Conclusions

Effective ERW information management must be implemented with the flexibility to adequately accommodate the long-term requirements of the host nation. The expansive area of the Pacific Islands is not conducive to traditional approaches to ERW clearance coordination due to its geographical size and lack of logistical coordination, rendering traditional information management systems insufficient. The implementation of systems that focus on capturing data through traditional technical and non-technical surveys would be inefficient for the incorporation of alternative ERW location methods such as historical military research. Additionally, the state of national mine action authorities for many Pacific Islands nations indicates that country-level ERW information management systems could not be supported or sustained. The lōōm system provides a fully customizable and scalable solution that works efficiently across all major browsers in the desktop and mobile environment, utilizing existing infrastructure and resources to seamlessly facilitate information sharing across a community of users.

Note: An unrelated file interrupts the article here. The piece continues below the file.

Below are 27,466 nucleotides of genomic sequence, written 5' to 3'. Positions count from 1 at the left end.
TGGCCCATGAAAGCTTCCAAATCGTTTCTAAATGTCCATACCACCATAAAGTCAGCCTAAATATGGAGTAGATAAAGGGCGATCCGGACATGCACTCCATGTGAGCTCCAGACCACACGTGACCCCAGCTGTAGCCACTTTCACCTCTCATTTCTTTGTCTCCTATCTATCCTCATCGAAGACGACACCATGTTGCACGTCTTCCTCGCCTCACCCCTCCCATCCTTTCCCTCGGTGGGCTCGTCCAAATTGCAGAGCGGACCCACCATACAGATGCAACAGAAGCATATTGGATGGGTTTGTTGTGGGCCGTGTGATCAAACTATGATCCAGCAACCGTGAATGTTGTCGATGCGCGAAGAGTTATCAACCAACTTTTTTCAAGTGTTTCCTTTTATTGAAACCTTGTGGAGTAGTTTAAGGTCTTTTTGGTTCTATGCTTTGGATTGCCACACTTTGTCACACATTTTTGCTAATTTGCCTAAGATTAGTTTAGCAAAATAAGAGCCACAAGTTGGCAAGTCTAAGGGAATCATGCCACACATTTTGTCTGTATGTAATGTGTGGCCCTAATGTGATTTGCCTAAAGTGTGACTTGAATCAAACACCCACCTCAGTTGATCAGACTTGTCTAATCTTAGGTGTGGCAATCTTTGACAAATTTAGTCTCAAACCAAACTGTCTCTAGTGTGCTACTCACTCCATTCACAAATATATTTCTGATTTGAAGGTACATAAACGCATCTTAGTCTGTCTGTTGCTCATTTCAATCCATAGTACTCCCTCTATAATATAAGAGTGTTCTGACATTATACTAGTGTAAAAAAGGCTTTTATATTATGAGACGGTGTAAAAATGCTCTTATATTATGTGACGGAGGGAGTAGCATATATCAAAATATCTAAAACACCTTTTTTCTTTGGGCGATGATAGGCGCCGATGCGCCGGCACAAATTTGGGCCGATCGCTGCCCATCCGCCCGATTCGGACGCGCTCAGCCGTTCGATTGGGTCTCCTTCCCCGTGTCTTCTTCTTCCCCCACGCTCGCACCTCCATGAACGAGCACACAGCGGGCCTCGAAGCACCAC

The information management capabilities of the lōōm system allow PM/WRA to bolster its decision-making abilities and enhance the monitoring and evaluation of projects it funds through a customized web-based tool. The implementation of lōōm translated vast amounts of data into actionable information, boosting PM/WRA’s capacity to address policy issues, improve internal planning efforts, enhance advocacy messages and effectively allocate resources, ultimately contributing to greater safety, security and economic development for the Pacific Islands. c

 

Biography

Jessica DellJessica Dell joined iMMAP in May 2014 as an Information Management Officer supporting the Office of Weapons Removal and Abatement in the U.S. Department of State’s Bureau of Political-Military Affairs (PM/WRA). She holds a master's degree in geography with a focus on geographic information systems for humanitarian response from George Washington University (Washington, D.C.).


Contact Information

Jessica Dell
Information Management Officer
iMMAP
1300 Pennsylvania Ave NW, St. 470
Washington, DC 20004
Tel: +1 202 999 4248
Email: jdell@immap.org
Website: http://immap.org

 

Endnotes

  1. Clinton, Hillary. “America’s Pacific Century.” Foreign Policy. 11 October 2011. Accessed 7 August 2014. http://atfp.co/M9rqjE.
  2. Pacific Island Forum Secretariat. Accessed 7 August 2014. http://bit.ly/OORWRc.
  3. Survey Action Center. “Modified Level One Impact Survey: Kosovo.” 31 March 2000.
  4. “Land Release.” Geneva International Centre for Humanitarian Demining (GICHD). Accessed 7 August 2014. http://bit.ly/V0FqkK.